Another interesting question that arises is how to do Google Remarketing. In essence, Google Ads offers advertisers three ways to carry out their campaigns: display remarketing, YouTube remarketing and search remarketing. The choice of format will depend on the target and advertising strategy of the advertising company. For example, a beverage brand whose consumers visit YouTube frequently will find it very convenient to use video marketing for their retargeting campaigns.
For reasons of security and privacy, Google Ads has a series of controls designed to regulate this type of advertising, such as age groups to follow (age, gender, etc..), the period of time that cookies remain in the lists of advertisers or the number of impressions allowed.
These controls, however, are only intended to ensure that remarketing campaigns are respectful of users and respect their rights on the Internet as much as possible.
Is there life beyond Google AdWords Remarketing? 3 excellent alternatives
Clarified how retargeting ads work, it must be stressed that Google Ads does not have a monopoly on this promotion technique. Other advertising platforms, such as Facebook Retargeting, ReTargeter or Perfect Audience, allow remarketing campaigns with excellent results.
With some 2.196 million active users (July, 2018), Facebook is proud to be the most important social network, due to its long history and a community that offers endless possibilities for brands. Not surprisingly, Facebook Retargeting is a very interesting alternative to Google Ads.
Facebook’s custom audiences offer flexibility, allowing you to create separate lists for different types of users who have visited a particular website. Zuckerberg’s social network is also ideal for using subscriber lists in retargeting campaigns.
Since its creation in 2009, ReTargeter has stood up to Google Ads, attracting advertisers such as Zendesk or Hireology, which demonstrates the effectiveness of their solutions in retargeting. One of ReTargeter’s strengths is its compatibility with Facebook. It is also possible to use a CRM retargeting service from contacts and subscription lists.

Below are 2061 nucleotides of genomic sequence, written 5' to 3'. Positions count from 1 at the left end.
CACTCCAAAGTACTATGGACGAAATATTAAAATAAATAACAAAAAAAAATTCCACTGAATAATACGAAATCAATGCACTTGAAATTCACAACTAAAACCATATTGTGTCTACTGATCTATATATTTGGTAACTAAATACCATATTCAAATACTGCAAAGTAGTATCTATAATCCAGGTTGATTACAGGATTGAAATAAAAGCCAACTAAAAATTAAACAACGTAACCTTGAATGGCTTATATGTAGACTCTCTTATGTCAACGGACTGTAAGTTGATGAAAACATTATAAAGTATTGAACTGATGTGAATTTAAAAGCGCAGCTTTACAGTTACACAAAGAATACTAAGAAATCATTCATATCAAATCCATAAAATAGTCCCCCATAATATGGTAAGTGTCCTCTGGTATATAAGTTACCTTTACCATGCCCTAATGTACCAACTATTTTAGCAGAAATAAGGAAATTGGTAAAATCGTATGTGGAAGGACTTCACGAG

Another interesting alternative to Google Ads is Perfect Audience, which offers effective solutions for retargeting campaigns on mobile devices, Facebook and other channels. One of its strong points is the possibility of segmenting the audience more, not only showing remarketing ads to visitors of a website, but only to those who have visited specific categories and landing pages.
Companies that have just discovered how Google Remarketing works should not waste time in launching a campaign, as its results will exceed their expectations. On the other hand, using this form of marketing is vital to compete on equal terms with rivals, since 49% of brands and 68% of advertising agencies devote part of their budgets to remarketing, according to a study by Incite Group.
Despite their great advantages, retargeting campaigns have some drawbacks that should be considered before launching a campaign, such as their invasive nature, the slowness in the development of the strategy or the impossibility of reaching new users, all of which have a negative impact on both the brand and its potential consumers.